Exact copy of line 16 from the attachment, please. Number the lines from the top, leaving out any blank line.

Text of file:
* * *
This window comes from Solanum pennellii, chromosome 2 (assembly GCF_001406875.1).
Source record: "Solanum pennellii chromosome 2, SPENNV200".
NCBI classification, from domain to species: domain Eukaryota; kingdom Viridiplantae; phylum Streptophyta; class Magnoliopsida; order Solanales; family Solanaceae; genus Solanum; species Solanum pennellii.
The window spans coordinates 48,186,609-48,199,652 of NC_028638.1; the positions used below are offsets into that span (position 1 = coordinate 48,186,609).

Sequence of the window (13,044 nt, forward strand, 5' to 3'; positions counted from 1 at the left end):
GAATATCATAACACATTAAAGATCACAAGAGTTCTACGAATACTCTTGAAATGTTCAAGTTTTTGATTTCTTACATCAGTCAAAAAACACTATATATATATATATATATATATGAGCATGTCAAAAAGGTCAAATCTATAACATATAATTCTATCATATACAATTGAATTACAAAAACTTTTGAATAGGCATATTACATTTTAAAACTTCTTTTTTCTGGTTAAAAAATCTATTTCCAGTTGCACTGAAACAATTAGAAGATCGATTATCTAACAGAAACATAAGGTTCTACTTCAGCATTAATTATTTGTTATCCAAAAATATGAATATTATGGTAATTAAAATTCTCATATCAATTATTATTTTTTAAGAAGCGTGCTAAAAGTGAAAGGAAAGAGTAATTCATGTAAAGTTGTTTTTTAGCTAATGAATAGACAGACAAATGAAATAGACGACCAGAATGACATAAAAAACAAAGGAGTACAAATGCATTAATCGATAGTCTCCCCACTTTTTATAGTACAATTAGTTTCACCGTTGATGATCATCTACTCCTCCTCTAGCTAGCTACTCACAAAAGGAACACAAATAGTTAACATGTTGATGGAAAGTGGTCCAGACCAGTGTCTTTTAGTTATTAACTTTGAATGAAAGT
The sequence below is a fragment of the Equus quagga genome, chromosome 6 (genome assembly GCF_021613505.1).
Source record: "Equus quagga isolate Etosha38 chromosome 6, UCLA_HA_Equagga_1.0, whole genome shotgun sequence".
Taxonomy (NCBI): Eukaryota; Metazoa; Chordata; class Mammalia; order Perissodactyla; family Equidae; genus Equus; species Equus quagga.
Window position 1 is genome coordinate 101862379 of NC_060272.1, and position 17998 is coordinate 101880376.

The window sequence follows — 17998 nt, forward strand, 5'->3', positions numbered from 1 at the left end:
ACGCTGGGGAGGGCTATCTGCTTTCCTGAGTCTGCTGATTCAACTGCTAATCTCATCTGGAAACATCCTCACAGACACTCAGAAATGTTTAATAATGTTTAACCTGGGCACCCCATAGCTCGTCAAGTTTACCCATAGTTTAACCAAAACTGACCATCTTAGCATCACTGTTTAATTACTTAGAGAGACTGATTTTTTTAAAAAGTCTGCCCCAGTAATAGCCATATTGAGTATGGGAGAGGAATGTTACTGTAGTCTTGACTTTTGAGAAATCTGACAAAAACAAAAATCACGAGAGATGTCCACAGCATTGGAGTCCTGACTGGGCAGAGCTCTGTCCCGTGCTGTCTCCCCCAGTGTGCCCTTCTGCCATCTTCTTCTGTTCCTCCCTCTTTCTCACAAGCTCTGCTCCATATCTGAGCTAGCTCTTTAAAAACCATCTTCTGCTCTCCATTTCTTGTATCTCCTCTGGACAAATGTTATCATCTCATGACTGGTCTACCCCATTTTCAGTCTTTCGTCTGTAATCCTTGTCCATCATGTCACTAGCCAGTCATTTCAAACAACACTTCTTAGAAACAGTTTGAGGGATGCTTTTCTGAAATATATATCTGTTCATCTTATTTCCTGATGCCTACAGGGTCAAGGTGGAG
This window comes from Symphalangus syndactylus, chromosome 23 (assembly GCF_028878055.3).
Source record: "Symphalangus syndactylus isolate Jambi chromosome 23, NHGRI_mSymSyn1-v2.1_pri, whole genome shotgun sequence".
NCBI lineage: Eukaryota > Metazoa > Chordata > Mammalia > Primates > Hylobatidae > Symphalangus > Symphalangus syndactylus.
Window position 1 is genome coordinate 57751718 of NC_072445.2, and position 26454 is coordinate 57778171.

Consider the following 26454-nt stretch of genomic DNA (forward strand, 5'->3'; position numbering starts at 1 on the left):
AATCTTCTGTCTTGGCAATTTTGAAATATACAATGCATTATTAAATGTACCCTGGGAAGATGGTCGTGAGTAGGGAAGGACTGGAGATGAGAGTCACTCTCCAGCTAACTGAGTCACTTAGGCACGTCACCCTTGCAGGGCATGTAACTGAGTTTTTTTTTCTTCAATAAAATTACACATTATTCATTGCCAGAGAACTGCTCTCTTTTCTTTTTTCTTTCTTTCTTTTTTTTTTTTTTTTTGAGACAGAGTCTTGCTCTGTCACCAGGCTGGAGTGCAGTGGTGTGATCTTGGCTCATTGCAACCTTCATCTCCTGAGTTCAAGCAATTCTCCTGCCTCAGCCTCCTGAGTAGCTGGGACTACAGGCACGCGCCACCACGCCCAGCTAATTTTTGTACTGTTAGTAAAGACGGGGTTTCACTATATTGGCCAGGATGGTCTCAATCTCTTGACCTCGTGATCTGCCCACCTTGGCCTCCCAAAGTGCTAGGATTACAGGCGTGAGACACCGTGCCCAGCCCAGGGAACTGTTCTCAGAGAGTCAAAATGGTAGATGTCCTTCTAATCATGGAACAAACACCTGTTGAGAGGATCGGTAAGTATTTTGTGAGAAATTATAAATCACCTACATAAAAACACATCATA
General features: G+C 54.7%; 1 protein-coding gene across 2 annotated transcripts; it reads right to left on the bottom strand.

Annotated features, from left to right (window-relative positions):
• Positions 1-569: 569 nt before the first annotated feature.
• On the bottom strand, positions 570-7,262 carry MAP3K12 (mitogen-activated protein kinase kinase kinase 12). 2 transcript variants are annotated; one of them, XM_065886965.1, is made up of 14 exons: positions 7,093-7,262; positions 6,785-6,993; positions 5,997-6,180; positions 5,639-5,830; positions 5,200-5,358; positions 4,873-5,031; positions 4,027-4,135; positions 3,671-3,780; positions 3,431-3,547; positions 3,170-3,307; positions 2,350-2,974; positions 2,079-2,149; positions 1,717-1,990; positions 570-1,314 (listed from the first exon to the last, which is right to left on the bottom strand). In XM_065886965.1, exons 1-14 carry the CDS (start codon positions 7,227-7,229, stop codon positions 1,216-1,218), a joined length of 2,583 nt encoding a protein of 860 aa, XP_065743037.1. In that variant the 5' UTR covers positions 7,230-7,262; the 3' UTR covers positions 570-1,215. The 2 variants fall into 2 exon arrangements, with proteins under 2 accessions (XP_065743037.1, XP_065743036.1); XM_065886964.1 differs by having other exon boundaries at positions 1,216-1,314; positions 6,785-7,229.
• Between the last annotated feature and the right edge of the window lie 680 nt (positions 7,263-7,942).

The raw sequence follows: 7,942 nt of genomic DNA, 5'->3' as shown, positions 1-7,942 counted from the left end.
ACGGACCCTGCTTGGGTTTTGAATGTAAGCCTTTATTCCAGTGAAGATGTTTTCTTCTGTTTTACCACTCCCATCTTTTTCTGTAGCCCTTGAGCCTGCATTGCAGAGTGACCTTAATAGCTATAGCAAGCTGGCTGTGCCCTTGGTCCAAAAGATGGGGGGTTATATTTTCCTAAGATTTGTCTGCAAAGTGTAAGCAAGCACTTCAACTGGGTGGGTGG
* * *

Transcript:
Window position 1 is genome coordinate 57751718 of NC_072445.2, and position 26454 is coordinate 57778171.